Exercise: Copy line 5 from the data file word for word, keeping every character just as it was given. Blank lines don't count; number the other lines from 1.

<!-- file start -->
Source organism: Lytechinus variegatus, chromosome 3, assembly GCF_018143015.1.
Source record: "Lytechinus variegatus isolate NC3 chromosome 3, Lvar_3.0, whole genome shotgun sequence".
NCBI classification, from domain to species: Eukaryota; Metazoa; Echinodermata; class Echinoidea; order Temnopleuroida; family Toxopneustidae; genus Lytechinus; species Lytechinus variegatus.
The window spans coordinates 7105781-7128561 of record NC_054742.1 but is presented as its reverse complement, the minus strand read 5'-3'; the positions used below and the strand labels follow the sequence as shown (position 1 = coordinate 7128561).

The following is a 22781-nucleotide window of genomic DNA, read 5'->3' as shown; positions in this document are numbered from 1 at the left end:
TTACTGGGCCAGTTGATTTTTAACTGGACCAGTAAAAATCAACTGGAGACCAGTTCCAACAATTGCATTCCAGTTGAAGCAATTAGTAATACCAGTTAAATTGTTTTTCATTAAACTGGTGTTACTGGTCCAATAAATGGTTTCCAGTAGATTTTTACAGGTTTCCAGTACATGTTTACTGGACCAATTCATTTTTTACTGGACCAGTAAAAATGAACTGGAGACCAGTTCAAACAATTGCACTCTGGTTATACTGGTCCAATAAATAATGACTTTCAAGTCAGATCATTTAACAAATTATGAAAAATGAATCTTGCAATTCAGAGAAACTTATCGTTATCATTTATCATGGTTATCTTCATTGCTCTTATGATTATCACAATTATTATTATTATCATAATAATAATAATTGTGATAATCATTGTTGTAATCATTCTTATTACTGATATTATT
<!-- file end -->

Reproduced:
The following is a 22781-nucleotide window of genomic DNA, read 5'->3' as shown; positions in this document are numbered from 1 at the left end: